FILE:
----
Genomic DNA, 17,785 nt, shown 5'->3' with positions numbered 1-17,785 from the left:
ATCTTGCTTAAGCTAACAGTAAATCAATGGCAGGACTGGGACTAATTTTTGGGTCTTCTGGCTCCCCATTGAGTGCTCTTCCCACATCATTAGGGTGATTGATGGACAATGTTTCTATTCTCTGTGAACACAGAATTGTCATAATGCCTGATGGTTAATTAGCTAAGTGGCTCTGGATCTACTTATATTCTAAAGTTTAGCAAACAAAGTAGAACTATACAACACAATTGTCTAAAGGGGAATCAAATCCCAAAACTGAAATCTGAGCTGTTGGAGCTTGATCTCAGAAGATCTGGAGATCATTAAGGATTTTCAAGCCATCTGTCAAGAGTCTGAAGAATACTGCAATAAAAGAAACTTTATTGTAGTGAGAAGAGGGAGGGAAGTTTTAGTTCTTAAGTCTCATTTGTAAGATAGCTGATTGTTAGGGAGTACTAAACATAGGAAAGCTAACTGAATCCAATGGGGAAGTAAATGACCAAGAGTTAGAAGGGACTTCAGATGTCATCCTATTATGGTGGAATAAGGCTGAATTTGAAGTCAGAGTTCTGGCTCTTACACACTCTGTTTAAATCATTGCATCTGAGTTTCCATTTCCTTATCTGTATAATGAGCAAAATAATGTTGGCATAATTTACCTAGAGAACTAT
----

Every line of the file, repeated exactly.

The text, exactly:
Genomic DNA, 17,785 nt, shown 5'->3' with positions numbered 1-17,785 from the left:
ATCTTGCTTAAGCTAACAGTAAATCAATGGCAGGACTGGGACTAATTTTTGGGTCTTCTGGCTCCCCATTGAGTGCTCTTCCCACATCATTAGGGTGATTGATGGACAATGTTTCTATTCTCTGTGAACACAGAATTGTCATAATGCCTGATGGTTAATTAGCTAAGTGGCTCTGGATCTACTTATATTCTAAAGTTTAGCAAACAAAGTAGAACTATACAACACAATTGTCTAAAGGGGAATCAAATCCCAAAACTGAAATCTGAGCTGTTGGAGCTTGATCTCAGAAGATCTGGAGATCATTAAGGATTTTCAAGCCATCTGTCAAGAGTCTGAAGAATACTGCAATAAAAGAAACTTTATTGTAGTGAGAAGAGGGAGGGAAGTTTTAGTTCTTAAGTCTCATTTGTAAGATAGCTGATTGTTAGGGAGTACTAAACATAGGAAAGCTAACTGAATCCAATGGGGAAGTAAATGACCAAGAGTTAGAAGGGACTTCAGATGTCATCCTATTATGGTGGAATAAGGCTGAATTTGAAGTCAGAGTTCTGGCTCTTACACACTCTGTTTAAATCATTGCATCTGAGTTTCCATTTCCTTATCTGTATAATGAGCAAAATAATGTTGGCATAATTTACCTAGAGAACTAT